As Old As America Itself.
Just three years after settling in Jamestown, VA, early colonists returned to found another settlement known as Hampton, which is the oldest continuous English-speaking settlement in the United States.
Following prominent involvement in the Civil War, by 1871 the government broke up the area. Building lots were sold, and streets were named after prominent citizens – Mallory, Curry, Hope, Mellen. The village quickly grew to town status and changed its name from Mill Creek to Chesapeake City.
The railroad station and the first post office in the community were both named Phoebus in honor of Harrison Phoebus, the prominent owner of the Hygeia, a luxurious 1,000-room resort hotel – a forerunner of today’s venerable Chamberlin Hotel, located on Fort Monroe.
In 1900, the town incorporated and took the name of Phoebus. Its corporate seal displays a sun rising over ocean waves. Many believe the sun symbol was chosen because Phoebus is the Greek word for Apollo, the sun god.
During World War I and again during World War II, thousands of troops passed through Phoebus to the port of embarkation at Fort Monroe. In the roaring twenties, there was reportedly a saloon on every corner. Phoebus became a popular liberty spot during World War II, and the hotels, saloons, restaurants and businesses all flourished. In 1952, the town was consolidated into the city of Hampton but has never lost its strong sense of identity and pride.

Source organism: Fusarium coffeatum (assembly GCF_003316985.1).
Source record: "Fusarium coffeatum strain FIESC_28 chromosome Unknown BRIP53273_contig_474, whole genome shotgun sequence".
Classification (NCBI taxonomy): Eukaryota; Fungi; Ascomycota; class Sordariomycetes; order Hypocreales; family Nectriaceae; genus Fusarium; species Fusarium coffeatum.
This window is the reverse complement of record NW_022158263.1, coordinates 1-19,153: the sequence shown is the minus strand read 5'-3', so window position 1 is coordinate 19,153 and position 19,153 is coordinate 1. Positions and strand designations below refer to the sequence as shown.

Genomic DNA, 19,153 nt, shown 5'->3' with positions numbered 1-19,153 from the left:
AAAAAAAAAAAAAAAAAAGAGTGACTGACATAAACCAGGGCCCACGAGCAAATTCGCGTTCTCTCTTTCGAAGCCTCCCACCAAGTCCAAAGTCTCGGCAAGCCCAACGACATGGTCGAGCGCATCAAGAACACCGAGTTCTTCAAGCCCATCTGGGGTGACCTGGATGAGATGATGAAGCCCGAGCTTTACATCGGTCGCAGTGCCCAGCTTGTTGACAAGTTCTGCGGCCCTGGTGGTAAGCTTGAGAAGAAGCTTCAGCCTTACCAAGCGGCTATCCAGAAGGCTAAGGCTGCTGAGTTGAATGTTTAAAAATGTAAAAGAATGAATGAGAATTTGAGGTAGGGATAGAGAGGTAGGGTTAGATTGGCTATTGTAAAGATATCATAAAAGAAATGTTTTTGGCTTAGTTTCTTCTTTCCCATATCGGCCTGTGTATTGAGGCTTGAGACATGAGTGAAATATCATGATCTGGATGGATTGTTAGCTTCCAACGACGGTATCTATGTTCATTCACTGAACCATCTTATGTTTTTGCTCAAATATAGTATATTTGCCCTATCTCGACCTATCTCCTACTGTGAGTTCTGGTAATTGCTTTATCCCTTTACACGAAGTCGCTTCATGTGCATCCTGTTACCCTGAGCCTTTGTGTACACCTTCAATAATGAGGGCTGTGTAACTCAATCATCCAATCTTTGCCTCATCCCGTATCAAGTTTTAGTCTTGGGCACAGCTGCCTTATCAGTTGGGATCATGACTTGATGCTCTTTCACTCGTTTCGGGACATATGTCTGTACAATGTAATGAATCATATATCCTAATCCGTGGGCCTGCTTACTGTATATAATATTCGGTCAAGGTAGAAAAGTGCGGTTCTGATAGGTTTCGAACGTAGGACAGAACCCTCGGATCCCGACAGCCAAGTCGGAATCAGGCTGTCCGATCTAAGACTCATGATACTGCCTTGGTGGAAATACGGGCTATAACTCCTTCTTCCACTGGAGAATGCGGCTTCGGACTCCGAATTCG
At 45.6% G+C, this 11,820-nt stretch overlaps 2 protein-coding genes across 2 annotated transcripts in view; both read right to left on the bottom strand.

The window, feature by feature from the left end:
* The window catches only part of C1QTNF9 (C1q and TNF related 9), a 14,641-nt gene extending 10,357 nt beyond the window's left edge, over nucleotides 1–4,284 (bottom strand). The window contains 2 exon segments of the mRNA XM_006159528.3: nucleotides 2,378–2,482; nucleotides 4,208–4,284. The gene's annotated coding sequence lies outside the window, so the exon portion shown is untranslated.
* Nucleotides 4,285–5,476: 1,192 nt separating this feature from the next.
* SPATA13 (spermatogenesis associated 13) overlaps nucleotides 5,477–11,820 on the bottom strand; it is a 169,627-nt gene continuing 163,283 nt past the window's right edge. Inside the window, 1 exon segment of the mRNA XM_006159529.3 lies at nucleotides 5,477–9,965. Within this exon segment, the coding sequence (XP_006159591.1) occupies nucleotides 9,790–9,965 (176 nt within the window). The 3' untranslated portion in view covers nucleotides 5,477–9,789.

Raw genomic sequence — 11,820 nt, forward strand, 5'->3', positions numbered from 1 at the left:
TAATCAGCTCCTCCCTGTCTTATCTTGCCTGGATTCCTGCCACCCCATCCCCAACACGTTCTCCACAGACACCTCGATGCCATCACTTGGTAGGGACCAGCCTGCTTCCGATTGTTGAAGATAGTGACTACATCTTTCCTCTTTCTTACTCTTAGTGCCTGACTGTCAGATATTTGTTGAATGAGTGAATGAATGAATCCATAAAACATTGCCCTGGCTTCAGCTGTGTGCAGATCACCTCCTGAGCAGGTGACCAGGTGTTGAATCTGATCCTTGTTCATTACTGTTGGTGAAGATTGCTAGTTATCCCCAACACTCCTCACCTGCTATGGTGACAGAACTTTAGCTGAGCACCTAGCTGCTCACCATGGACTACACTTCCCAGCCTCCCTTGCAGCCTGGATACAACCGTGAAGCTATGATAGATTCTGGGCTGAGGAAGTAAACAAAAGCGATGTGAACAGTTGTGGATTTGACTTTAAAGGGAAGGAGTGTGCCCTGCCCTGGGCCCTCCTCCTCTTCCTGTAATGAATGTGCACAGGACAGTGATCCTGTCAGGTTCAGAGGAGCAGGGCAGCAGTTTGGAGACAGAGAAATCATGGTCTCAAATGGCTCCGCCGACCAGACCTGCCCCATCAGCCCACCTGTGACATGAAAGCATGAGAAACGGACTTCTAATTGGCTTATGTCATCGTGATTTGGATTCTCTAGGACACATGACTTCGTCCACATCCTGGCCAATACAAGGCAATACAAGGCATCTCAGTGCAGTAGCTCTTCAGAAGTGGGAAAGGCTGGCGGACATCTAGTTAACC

Today, a vital Phoebus stands at the crossroads of the proud institutions that helped forge the community: Fort Monroe, Hampton University, and the Veterans Administration Medical Center.
Rich and diverse historical influences have played a crucial part in shaping Phoebus during its 400 year history – a unique, colorful crossroads community that thrives today.
A National Historic District.
The Phoebus National Historic District encompasses an 86-acre section of the community and includes the historic business area on Mellen and Mallory Streets and a significant number of homes. The district was added to the Commonwealth’s Landmarks Register by the Virginia Board of Historic Resources on September 6, 2006.
On December 1, 2006 the National Park Service added the Phoebus Historic District to its National Register of Historic Places. Of the 426 buildings included in the district, 60 percent are now eligible for a combination of federal and state tax credits of up to 45 percent for qualified preservation or rehabilitation.
In Virginia, among the more than 2,400 properties already listed on the National Register of Historic Places include Fort Monroe, Fort Wool, and the Reuben Clark house in Phoebus.